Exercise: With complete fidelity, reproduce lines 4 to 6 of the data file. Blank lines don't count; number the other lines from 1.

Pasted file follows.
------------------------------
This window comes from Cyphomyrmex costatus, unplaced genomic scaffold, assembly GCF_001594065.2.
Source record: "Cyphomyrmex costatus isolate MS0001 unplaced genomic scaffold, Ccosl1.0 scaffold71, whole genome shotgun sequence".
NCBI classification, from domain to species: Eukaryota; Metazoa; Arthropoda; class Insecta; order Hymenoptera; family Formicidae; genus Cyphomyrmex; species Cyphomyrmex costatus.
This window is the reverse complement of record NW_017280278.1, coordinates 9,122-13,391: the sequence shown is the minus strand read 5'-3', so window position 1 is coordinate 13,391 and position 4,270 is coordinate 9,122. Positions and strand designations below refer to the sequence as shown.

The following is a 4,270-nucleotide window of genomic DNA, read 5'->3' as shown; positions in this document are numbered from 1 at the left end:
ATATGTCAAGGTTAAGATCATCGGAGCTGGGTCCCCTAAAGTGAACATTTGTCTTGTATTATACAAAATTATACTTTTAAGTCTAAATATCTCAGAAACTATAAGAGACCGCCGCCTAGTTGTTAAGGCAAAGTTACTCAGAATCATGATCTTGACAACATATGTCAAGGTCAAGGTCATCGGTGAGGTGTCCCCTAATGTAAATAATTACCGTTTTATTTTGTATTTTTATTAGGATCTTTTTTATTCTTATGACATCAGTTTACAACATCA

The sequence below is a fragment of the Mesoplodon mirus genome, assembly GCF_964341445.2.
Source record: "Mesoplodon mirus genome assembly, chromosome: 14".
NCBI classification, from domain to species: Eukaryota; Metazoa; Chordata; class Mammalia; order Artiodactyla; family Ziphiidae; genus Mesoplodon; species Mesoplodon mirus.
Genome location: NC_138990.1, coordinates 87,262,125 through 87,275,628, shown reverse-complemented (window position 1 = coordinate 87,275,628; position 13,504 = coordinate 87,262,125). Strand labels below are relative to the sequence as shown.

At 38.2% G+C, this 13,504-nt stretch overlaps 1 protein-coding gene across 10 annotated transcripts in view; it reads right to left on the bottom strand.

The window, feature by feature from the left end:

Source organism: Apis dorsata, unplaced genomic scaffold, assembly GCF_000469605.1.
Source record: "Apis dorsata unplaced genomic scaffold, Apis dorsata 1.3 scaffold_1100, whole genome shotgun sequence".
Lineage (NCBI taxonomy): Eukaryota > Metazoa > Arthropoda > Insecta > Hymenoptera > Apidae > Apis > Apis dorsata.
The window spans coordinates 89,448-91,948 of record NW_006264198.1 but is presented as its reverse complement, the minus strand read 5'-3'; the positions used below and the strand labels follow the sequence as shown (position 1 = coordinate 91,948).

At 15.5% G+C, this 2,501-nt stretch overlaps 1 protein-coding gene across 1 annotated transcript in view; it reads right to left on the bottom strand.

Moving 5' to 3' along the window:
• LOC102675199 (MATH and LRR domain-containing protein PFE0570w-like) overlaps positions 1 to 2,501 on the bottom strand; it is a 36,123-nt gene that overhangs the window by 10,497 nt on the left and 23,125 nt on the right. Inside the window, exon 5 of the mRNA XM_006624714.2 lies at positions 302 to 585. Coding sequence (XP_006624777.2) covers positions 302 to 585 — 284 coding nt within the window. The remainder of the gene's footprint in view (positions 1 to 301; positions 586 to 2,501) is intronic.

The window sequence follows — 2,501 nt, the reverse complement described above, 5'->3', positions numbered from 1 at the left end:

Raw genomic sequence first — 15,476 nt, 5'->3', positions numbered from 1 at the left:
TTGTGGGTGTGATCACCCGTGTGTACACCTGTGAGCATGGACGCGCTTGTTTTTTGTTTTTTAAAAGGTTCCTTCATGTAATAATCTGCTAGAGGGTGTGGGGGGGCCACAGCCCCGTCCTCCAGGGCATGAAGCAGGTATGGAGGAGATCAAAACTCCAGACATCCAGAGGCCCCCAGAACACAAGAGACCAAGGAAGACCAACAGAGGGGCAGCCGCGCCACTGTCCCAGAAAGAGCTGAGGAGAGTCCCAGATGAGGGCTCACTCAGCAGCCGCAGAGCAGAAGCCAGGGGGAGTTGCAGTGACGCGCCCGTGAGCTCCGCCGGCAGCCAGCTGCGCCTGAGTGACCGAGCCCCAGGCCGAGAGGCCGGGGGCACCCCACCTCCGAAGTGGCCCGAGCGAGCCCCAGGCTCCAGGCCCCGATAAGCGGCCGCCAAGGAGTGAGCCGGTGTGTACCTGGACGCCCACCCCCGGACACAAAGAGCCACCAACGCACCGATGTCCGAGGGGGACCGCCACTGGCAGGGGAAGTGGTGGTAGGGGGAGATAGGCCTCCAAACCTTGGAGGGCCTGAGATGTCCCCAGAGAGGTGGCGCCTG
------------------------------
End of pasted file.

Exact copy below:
This window is the reverse complement of record NW_017280278.1, coordinates 9,122-13,391: the sequence shown is the minus strand read 5'-3', so window position 1 is coordinate 13,391 and position 4,270 is coordinate 9,122. Positions and strand designations below refer to the sequence as shown.

The following is a 4,270-nucleotide window of genomic DNA, read 5'->3' as shown; positions in this document are numbered from 1 at the left end:
ATATGTCAAGGTTAAGATCATCGGAGCTGGGTCCCCTAAAGTGAACATTTGTCTTGTATTATACAAAATTATACTTTTAAGTCTAAATATCTCAGAAACTATAAGAGACCGCCGCCTAGTTGTTAAGGCAAAGTTACTCAGAATCATGATCTTGACAACATATGTCAAGGTCAAGGTCATCGGTGAGGTGTCCCCTAATGTAAATAATTACCGTTTTATTTTGTATTTTTATTAGGATCTTTTTTATTCTTATGACATCAGTTTACAACATCA